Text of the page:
F1 supremo Bernie Ecclestone allegedly dodged a tax bill of £1.2bn after he reached a "secret" deal with HM Revenue and Customs (HMRC), a BBC documentary has claimed.
Instead of paying the full amount, Ecclestone paid only £10m (€12.1m, $16.8m) to settle with the taxman following a nine-year investigation into his tax affairs, according to Panorama.
The investigation goes back to the time when Ecclestone secured the TV rights to F1 in 1995. He moved the asset offshore and gave the rights to it to his then wife, Slavica.
Slavica transferred the rights to a trust in Liechtenstein, where they were sold without being subject to UK tax - a legal tax avoidance strategy.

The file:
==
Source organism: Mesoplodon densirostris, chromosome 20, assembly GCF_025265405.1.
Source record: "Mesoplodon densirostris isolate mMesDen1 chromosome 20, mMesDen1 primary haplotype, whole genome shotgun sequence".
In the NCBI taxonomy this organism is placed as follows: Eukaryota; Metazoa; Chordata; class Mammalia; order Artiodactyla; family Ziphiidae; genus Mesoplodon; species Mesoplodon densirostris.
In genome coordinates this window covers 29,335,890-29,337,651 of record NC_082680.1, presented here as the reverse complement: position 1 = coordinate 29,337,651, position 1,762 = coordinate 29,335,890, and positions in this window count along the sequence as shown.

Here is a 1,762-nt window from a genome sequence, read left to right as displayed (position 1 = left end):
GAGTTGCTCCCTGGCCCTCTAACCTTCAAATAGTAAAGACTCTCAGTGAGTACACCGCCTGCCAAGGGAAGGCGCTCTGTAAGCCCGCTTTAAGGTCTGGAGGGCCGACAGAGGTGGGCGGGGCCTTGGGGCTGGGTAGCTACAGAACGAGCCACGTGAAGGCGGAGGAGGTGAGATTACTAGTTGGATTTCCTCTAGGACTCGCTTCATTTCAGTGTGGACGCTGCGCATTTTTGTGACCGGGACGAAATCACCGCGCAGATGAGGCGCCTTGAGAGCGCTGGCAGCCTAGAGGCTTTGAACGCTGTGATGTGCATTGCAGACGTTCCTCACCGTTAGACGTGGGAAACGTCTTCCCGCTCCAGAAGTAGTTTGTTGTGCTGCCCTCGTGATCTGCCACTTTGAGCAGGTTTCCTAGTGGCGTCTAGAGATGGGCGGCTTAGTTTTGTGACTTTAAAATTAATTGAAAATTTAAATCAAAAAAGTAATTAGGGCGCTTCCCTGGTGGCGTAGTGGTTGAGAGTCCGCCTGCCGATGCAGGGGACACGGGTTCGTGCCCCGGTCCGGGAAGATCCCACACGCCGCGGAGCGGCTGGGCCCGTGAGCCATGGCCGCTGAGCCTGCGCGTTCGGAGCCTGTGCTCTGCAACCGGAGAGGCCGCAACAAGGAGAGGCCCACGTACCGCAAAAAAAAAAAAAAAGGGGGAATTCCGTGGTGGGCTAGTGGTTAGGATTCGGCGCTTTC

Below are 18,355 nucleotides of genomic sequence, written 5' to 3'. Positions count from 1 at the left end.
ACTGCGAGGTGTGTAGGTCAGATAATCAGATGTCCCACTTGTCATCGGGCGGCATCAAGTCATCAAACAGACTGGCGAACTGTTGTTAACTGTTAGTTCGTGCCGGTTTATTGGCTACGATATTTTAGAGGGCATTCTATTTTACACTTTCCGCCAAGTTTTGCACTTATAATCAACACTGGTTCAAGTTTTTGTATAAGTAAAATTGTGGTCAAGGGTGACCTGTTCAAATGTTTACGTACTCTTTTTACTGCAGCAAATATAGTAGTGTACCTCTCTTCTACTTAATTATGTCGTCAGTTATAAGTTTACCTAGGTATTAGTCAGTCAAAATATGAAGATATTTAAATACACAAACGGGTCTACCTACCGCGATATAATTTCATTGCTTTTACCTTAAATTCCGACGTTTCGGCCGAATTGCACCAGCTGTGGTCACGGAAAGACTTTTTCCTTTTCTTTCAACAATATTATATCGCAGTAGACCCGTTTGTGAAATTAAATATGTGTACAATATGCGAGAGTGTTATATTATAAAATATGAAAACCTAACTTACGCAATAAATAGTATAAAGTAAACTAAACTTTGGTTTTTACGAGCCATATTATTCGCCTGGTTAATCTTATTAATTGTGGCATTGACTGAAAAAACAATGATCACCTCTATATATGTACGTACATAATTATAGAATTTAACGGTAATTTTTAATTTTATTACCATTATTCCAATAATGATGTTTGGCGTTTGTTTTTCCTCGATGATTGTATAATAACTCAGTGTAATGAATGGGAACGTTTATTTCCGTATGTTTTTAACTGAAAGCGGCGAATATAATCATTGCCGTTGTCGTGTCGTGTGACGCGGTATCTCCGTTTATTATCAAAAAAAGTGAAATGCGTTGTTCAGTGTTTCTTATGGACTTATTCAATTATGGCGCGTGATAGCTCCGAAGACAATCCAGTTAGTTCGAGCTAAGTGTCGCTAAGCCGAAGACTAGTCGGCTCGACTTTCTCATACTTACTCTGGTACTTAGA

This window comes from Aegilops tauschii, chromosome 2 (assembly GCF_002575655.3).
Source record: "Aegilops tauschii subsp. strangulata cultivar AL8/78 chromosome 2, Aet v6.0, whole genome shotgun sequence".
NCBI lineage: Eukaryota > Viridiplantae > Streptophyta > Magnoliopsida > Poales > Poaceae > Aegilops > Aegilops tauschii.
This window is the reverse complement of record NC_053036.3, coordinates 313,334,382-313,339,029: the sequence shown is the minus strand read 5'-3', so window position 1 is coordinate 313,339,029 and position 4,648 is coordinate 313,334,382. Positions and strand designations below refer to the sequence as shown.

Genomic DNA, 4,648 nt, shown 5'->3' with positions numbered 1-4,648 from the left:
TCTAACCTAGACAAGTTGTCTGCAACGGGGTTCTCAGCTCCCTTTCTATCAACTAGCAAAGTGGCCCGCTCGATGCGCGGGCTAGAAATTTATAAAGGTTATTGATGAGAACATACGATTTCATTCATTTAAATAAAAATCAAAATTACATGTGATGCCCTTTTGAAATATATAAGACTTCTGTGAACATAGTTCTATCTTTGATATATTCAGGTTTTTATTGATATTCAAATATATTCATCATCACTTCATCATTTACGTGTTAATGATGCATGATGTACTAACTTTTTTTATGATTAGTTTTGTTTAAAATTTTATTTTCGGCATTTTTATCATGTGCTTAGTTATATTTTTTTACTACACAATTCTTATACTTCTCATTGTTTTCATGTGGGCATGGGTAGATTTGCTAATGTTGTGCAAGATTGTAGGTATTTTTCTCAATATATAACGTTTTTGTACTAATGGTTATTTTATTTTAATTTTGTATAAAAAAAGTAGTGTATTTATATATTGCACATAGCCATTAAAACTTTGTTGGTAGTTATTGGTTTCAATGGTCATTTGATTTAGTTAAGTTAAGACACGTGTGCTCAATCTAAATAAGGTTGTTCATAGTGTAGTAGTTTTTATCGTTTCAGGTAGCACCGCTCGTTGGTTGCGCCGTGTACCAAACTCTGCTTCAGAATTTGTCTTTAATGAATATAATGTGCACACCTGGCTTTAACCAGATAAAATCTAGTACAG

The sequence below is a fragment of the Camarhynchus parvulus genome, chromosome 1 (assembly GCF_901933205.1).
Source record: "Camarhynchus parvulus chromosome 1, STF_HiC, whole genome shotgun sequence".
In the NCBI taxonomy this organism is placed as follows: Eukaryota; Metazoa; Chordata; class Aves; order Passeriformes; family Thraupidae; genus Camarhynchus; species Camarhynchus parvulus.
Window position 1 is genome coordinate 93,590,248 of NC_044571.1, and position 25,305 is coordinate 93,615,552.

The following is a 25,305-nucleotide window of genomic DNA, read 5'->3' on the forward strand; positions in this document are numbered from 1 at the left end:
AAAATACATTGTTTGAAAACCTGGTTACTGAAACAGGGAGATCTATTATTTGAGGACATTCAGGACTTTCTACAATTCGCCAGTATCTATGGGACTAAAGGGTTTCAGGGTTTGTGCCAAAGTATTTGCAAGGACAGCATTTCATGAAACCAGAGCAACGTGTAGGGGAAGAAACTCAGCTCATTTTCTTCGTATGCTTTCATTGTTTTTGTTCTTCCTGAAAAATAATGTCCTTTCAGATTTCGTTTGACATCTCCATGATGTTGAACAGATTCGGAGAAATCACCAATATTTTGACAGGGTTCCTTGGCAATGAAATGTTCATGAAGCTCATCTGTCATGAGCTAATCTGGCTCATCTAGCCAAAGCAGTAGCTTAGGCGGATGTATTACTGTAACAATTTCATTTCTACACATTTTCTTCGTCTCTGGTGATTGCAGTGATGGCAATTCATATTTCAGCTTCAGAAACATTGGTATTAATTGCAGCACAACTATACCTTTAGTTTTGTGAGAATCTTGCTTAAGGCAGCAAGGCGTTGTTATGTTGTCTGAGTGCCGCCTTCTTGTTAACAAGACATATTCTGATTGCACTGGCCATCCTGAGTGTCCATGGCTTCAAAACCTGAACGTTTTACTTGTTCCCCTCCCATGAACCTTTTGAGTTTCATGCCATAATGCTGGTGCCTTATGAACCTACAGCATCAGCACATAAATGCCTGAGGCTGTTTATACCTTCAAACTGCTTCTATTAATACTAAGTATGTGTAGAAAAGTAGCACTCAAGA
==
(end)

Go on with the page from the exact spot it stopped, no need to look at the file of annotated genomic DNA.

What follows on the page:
Frederique Flournoy, a lawyer who helped run the Ecclestone family trusts, said: "In summer 2008, the Inland Revenue offered to conclude the matter if we paid £10m. We decided to pay up."
Labour MP Emily Thornberry, the shadow attorney general, urged HMRC to investigate again and told the BBC: "Ten million may sound like a lot to some people but you have to look at it in the round.
"If we're talking about a trust fund in which they are making huge amounts of money like this, then it isn't very much is it?"
Ecclestone, 83, is on trial in Munich for allegedly bribing a German banker in return for strengthening his position as kingpin of F1.
Ecclestone has denied the charges, saying that he fell victim to an elaborate blackmailing scam.
He is accused of paying a $44m (£26m) bribe to Gerhard Gribkowsky, the former chief risk assessment officer at Bayern Landesbank. The payment is alleged to have greased the sale of the Bavarian bank's majority F1 stake to CVC Capital, ensuring Ecclestone remained in charge.